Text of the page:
The eligible amount of qualifying wages is based on the average number of employees employed by the taxpayer during 2019. For employers with more than 100 full-time employees in 2019, qualifying wages are limited to those paid to employees who were not providing services during any elapsed period from March 13, 2020 through December 31, 2020 due to a reduction in:
- Business operations due to governmental orders related to COVID-19;
- Services provided at the employer’s business locations; or
- The uttermost capacity of customers at its trade or business locations due to COVID 19.
For employers that had less than 100 full-time employees in 2019, all wages paid after March 12th qualify as long as they don’t exceed available credit amounts allocated for each calendar quarter.
Calculating the Credit
The federal government provides a tax credit for employers who retain their employees during the pandemic. This employee retention credit can help businesses keep employees on the payroll during challenging times. The credit can provide a maximum of $5,000 per employee over the course of the year.
To calculate the credit, employers must understand the rules for the credit and how it is taxed. Let’s break down the calculated steps for the employee retention credit:
Maximum Credit Amount
The maximum credit available to an eligible employer is $5,000 per employee, per year. This means that the total credit an employer can receive under the Employee Retention Credit is limited to $5,000 for each employee retained by the eligible employer during the calendar year 2020 or 2021.
The amount of credit taken by an eligible employer must not exceed what it paid in qualified wages and allocable qualified health plan expenses for retaining an employee during such calendar quarter (and for any prior quarter in which such wages were paid) multiplied by the applicable retention rate. The applicable retention rate can be either 50% or 70% depending on when the employer paid these wages and health plan expenses.
- For 2021, employers with 100 or fewer full-time employees may take a 70% of qualified wages tax credit up to $7,000 per employee per quarter (limited to a total of $14,000 per employee for all four quarters). An additional allowance may be available in some cases if collected health plan expenses are included as part of qualified wages.
- For 2020, employers with 500 or fewer full-time employees may take a 50% credit up to a maximum of $5,000 per employee (also limited to a total of $10,000 per employee for all four quarters). Again, including collection health plan expenses as part of qualified wages allows employers further incentive to retain employees.
The Employee Retention Credit (ERC) is a refundable tax credit for certain employers affected by the COVID-19 pandemic. Eligible employers can receive up to $5,000 in tax credits for each employee kept on payroll from March 13, 2020 through December 31, 2020. To calculate the credit, employers must subtract an income tax withholding amount and their liability for the employer portion of Social Security taxes paid in respect of all employees from the credit amount.
The actual amount of credit employers will receive is based on their total wages paid during a three-month qualifying period beginning February 15 and ending November 30, 2020. The credit amount is equal to 70% of qualified wages paid during that period which are up to $10,000 per employee (or up to $5,000 per quarter). Qualified wages do not include amounts an employer allocates towards Coverdell Education Savings Accounts (ESA) or Health Savings Accounts (HSA).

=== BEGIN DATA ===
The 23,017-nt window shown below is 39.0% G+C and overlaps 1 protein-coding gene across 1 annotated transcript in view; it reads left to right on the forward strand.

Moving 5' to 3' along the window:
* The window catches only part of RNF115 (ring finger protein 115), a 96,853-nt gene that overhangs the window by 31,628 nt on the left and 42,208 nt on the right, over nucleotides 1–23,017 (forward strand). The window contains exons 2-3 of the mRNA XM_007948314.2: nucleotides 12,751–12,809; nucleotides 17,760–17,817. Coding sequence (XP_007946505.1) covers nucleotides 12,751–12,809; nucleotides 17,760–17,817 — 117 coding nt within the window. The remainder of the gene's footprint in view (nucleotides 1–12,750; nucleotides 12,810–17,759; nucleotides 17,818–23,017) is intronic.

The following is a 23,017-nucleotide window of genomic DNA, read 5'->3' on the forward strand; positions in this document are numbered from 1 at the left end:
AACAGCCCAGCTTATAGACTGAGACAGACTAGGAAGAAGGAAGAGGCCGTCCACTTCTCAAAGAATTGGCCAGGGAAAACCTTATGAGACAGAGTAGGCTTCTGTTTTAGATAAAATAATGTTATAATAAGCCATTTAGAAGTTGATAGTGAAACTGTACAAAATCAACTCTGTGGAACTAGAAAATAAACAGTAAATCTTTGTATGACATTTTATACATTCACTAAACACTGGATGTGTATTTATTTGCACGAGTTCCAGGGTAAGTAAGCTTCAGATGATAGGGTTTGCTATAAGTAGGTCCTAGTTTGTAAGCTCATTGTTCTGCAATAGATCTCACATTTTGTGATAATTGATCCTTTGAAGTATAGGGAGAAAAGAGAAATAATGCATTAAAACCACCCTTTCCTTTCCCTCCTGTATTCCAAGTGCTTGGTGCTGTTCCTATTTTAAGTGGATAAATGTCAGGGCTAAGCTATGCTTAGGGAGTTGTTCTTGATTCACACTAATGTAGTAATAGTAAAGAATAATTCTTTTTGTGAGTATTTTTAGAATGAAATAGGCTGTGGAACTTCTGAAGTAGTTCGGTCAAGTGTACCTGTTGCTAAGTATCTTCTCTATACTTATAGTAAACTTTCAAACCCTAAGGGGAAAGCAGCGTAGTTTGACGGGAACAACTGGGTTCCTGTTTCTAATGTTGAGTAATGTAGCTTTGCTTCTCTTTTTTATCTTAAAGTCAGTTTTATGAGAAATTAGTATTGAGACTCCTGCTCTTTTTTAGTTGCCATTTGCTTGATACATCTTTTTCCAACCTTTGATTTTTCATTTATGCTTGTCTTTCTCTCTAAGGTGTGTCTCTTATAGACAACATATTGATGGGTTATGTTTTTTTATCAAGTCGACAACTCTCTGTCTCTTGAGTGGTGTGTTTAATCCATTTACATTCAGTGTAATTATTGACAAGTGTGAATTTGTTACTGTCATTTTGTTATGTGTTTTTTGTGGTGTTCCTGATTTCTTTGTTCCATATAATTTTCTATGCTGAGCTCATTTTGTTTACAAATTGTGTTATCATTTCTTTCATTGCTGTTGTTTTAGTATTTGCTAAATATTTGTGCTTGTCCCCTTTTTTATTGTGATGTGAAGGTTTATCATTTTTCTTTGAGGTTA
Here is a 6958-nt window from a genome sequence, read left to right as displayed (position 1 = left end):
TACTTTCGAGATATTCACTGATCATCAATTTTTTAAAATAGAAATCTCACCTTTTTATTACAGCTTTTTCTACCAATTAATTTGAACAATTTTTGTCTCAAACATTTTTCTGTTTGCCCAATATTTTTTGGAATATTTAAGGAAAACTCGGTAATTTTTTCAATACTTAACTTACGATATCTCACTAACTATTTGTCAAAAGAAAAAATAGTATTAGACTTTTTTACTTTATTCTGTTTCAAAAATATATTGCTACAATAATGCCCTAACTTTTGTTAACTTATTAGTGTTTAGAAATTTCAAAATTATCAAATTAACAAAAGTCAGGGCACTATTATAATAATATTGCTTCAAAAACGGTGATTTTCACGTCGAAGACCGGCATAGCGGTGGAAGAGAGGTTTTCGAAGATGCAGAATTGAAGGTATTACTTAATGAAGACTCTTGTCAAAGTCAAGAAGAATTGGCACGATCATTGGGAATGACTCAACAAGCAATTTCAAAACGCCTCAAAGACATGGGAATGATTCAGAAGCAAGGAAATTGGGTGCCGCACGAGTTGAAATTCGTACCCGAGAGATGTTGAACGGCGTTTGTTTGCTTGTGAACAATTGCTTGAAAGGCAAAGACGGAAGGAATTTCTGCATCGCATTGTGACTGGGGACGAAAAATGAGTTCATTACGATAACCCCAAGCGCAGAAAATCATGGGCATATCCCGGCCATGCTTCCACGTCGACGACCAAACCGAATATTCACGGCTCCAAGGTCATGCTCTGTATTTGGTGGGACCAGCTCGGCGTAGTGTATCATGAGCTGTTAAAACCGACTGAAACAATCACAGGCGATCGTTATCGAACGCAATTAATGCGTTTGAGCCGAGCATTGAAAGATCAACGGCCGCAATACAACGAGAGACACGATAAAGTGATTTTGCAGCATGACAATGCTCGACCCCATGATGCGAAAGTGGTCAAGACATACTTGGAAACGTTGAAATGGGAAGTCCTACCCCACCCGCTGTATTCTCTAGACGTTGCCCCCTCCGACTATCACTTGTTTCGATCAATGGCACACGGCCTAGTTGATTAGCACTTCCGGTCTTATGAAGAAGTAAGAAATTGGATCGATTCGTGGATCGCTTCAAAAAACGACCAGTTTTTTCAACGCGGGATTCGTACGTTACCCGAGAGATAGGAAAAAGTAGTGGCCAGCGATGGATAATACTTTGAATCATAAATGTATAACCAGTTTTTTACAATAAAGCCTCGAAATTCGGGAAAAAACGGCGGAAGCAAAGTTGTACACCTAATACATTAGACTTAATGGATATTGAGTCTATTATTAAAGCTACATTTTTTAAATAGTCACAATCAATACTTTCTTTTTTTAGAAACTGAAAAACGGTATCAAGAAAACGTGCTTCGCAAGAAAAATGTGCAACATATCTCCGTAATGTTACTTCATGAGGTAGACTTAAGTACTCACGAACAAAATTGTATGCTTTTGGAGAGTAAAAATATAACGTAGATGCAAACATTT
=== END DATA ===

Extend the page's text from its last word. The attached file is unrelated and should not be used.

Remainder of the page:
In addition to calculating qualified wages paid during the specified three-month window, employers must also consider their qualified health plan expense allocations when determining their eligibility for the ERC. Employers must allocate at least 50% of total qualified costs towards eligible health coverage premiums in order to be eligible for full ERC benefits. This means that they will only be able to take advantage of their eligibility if they have allocated at least 50% of total costs associated with employee health coverage plans towards eligible premiums throughout the three-month period used as part of their calculation efforts. Alternatively, employers are allowed to use another method provided by the IRS instead if they choose.
Taxation of the Credit
The Employee Retention Credit (ERC) is a tax credit for employers who pay wages or salaries to retain or hire employees. Depending on the size of the employer and how much the employee earns, employers may qualify for a refundable tax credit amount of up to $10000 per employee.
Here, we will be discussing the taxation rules of the credit and the tax implications it may have on employers.
Employers are required to include the amount of any employee retention credit on their employment tax filings for the year. This includes all applicable forms, including Form W-2, Form 941 (wage and payroll taxes), and other related forms. Additionally, employers may need to use other specific forms such as Form 8921 to report a refundable payment.
As directed by the IRS who are responsible for collecting such credits as income tax payments, employers must withhold federal taxes from employees who received a credit under the Employee Retention Credit program.
In general, businesses should:
- Include any qualified wages paid in the previous year in their taxable income when filing their tax return.
- Subtract out the credits that were issued for such wages as part of their return calculations; this will provide them with a net payroll tax liability or liability credit balance that can be applied towards future payroll taxes due.